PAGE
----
Deaf children fall behind at school, says charity

Only 30.6% achieve a GCSE strong pass – Grade 5 or above – in both English and maths, compared with 48.3% of children with no special educational needs.

And 57% fail to reach expected levels in reading, writing and maths in SATs tests at the end of primary, compared with 26% of children with no SEN.

The NCDS urges more government funding.

Its analysis of government data suggests the average Attainment 8 score (how well pupils do across eight core subjects) for deaf children was 39.2 – but for those with no SEN, the average was 49.8.

‘A crying shame’

Ann Jillings, from Lowestoft, in Suffolk, says the only reason her 12-year-old deaf son, Daniel, is not falling behind at school is because the family has fought hard for additional support.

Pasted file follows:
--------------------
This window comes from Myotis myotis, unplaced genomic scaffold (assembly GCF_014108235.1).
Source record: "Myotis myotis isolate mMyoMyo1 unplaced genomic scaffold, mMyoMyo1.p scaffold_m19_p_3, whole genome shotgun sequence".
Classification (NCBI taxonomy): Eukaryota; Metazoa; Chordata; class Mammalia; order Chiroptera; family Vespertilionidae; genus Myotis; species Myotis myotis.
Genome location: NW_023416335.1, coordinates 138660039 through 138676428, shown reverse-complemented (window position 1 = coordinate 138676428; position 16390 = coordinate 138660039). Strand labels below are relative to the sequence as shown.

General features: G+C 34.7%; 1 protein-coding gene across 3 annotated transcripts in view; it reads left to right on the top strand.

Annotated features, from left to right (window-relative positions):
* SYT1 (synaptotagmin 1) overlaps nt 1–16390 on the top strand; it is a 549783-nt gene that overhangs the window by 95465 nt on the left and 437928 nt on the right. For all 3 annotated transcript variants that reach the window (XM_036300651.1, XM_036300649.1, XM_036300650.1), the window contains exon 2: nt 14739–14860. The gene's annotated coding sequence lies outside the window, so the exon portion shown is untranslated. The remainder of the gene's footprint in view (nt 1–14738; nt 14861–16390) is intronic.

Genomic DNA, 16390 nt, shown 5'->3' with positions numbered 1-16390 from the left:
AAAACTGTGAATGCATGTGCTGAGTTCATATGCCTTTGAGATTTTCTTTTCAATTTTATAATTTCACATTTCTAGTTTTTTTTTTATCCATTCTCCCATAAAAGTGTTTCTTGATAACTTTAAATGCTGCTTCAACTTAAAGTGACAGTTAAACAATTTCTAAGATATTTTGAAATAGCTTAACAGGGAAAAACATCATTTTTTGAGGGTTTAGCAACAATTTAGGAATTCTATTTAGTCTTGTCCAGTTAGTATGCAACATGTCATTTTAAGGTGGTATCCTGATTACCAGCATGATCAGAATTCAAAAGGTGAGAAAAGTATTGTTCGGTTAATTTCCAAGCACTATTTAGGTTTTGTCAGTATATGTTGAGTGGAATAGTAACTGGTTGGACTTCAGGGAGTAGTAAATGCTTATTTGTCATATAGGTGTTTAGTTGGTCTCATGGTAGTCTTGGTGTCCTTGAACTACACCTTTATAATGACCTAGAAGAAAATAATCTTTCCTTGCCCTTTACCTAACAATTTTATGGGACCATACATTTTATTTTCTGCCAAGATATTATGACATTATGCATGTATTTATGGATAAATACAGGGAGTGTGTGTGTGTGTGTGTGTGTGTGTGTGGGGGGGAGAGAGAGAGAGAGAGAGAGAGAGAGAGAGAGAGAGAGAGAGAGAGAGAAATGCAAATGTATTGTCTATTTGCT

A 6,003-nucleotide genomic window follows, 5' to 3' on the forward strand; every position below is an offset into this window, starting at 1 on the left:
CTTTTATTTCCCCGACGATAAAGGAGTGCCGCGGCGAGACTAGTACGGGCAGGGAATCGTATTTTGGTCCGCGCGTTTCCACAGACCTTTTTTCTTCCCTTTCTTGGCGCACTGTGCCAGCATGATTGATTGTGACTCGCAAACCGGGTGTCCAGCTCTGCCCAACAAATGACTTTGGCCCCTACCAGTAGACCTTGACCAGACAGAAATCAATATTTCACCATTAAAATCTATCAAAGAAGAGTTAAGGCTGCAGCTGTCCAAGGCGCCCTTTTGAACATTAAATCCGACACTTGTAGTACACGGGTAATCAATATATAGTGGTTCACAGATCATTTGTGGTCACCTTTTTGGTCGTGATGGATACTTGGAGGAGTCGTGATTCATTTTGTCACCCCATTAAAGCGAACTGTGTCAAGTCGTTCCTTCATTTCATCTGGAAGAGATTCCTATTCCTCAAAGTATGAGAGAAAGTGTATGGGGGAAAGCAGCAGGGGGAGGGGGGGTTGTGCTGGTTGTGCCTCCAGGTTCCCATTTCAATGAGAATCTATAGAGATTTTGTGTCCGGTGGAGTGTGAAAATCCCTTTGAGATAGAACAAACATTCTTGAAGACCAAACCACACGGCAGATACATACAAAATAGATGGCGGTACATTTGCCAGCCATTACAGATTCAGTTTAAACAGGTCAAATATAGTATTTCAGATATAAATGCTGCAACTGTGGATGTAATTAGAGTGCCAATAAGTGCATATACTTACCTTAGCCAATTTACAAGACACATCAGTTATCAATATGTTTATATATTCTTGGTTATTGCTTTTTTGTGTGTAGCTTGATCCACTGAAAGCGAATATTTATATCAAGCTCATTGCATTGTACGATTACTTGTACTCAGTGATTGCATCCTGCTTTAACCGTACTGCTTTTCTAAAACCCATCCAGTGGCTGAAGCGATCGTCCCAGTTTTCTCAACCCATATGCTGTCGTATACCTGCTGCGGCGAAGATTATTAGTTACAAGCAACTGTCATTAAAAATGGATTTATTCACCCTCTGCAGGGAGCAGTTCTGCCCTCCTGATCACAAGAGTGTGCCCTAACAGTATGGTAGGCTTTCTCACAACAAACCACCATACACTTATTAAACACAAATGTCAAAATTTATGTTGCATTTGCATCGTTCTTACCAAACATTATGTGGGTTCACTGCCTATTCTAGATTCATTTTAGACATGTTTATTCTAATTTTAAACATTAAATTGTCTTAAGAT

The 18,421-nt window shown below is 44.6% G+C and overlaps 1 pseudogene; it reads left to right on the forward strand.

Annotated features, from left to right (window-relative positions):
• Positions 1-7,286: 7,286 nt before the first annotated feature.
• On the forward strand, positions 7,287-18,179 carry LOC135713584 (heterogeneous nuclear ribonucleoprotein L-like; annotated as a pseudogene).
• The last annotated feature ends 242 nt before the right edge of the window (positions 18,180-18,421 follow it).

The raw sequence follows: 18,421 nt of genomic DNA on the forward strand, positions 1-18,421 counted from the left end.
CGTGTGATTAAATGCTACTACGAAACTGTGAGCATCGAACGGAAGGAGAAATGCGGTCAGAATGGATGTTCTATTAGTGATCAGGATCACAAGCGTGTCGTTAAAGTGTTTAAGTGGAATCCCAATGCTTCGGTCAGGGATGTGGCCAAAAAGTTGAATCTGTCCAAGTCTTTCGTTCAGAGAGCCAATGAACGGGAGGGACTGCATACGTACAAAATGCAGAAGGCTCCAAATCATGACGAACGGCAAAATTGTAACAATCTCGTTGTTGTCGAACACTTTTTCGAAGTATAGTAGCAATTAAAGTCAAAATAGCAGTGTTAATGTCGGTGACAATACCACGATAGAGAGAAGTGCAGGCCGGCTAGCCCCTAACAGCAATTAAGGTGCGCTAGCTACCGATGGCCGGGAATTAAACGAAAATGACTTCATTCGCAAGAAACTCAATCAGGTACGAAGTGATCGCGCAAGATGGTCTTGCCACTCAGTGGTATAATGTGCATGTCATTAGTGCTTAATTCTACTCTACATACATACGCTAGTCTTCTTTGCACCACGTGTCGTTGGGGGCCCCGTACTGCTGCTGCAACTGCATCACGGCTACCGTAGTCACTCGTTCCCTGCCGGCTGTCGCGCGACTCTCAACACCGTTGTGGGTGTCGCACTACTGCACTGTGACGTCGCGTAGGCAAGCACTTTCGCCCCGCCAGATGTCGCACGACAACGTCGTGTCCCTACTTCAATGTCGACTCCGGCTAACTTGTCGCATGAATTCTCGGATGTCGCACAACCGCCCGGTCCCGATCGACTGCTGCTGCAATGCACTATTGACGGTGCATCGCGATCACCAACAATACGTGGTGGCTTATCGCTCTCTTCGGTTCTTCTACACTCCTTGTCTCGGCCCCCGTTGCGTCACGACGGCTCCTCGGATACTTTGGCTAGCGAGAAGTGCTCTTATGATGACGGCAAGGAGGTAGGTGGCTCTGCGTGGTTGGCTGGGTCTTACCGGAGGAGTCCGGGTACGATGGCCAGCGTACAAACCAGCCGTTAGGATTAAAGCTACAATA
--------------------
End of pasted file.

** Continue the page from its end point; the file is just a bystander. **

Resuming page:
“Sometimes I’ve been quite dogged in making sure that Daniel’s [education, health and care] plan reflected what he needed – it takes a certain amount of stubbornness and perseverance to navigate the system,” she says.

“I can see my child is very able – he wants to go to university – and I’ve vowed there’s no way I’m going to let him be let down by the system.

“But I do fear for about what happens to the children whose parents aren’t as well informed or who don’t have the ability to fight so hard for their children.”

Ann says making sure Daniel doesn’t slip behind his classmates at his mainstream school is a constant worry.

“We can never take our eye off the ball,” she says.

“Even though something’s in the education plan, we always have to make sure it’s being delivered.

“Why should there be a ceiling on their potential just because they’re deaf?

“Deaf children have the same potential as their peers and it’s a crying shame if they don’t achieve that – it’s their long-term employment, it’s not just now, it’s their whole lifetime.”

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